Paul B Lebeau
TB Group European Diagnostic Manufacturers’ Association
General Manager EMEA
Although the number of tuberculosis (TB) cases is gradually declining in most countries of the world, except the African region, it remains a prevalent epidemic in some developed and many resource-poor regions. The World Health Organization (WHO) estimates that the largest number of new TB cases in 2004 occurred in WHO’s South-East Asia region, which accounted for 33% of incident cases globally. However, both the highest number of deaths and the highest mortality per capita are in the WHO Africa region. It is estimated that 1.7 million deaths resulted from TB in 2004. According to the recent WHO report “Global TB control: surveillance, planning financing”, the TB epidemic in the European region, which peaked in 2001, is now declining. In particular, 415,172 TB cases were reported in the region in 2004, with 80% in just 16 countries: those in the Commonwealth of Independent States (CIS), the Baltic states and Romania. TB also caused an estimated 69,018 deaths in the region in 2004. In Western Europe, increased emigration from countries with high TB prevalence has resulted in cases in immigrants outnumbering the indigenous cases, and therefore raising the alarm among WHO and EU institutions.
Nonetheless, the emergence of multidrug-resistant TB strains and HIV co-infection provides a new urgency for keeping TB control a major objective of most infection control programmes. The rates of multidrug-resistant TB in the countries of Central and Eastern Europe and the CIS are estimated to be among the highest in the world. Of the 20 countries with the highest rates of multidrug resistance among previously treated cases, 14 are in the WHO European region. The area also reports the highest rate of treatment failure (7%) and the second- highest rate of death as a treatment outcome (6%).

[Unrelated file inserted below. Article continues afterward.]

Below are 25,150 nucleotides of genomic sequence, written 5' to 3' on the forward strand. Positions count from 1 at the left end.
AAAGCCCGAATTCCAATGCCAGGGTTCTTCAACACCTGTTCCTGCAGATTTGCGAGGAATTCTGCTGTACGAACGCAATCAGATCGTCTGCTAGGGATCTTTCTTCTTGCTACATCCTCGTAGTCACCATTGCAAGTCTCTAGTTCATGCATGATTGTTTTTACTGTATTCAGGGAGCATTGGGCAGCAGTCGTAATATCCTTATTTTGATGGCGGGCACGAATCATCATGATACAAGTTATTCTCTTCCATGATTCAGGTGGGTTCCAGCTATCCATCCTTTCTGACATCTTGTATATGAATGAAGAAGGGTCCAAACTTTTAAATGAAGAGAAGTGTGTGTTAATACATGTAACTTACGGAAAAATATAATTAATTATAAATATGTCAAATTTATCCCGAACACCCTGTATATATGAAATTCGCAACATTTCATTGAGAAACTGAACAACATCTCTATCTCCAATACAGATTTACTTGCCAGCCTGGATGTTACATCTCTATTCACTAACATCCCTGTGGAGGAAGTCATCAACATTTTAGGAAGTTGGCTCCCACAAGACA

Transmission and detection
The subtle airborne infection route of TB enhances the probability of microbial transmission. The hospital setting provides ample opportunity for such transmission by an insufficiently isolated patient or an infectious caregiver. The disease cycle, which often includes a long period of latency, makes symptom-based recognition and microbiological detection methods poor tools for the identification of infected persons.
Although the detection of latently infected persons has been the object of healthcare worker screening and contact-tracing programmes in hospitals for decades, these have often yielded unsatisfactory results. The blame for this has been placed largely on the lack of a truly effective test for latent TB infection (LTBI).The Tuberculin Skin Test (TST), developed more than 100 years ago, has been the only tool available for detecting LTBI, and the limitations of that procedure are well documented.
Although the TST may be a useful epidemiological tool, its poor specificity and subjective interpretation mean that its Positive Predictive Value is not in keeping with the standards required for medical decisions today. As a consequence of this poor medical return, programmes to detect LTBI, which could include prophylactic treatment of the infection, have often been poorly established, and the control programmes themselves neglected.
New blood tests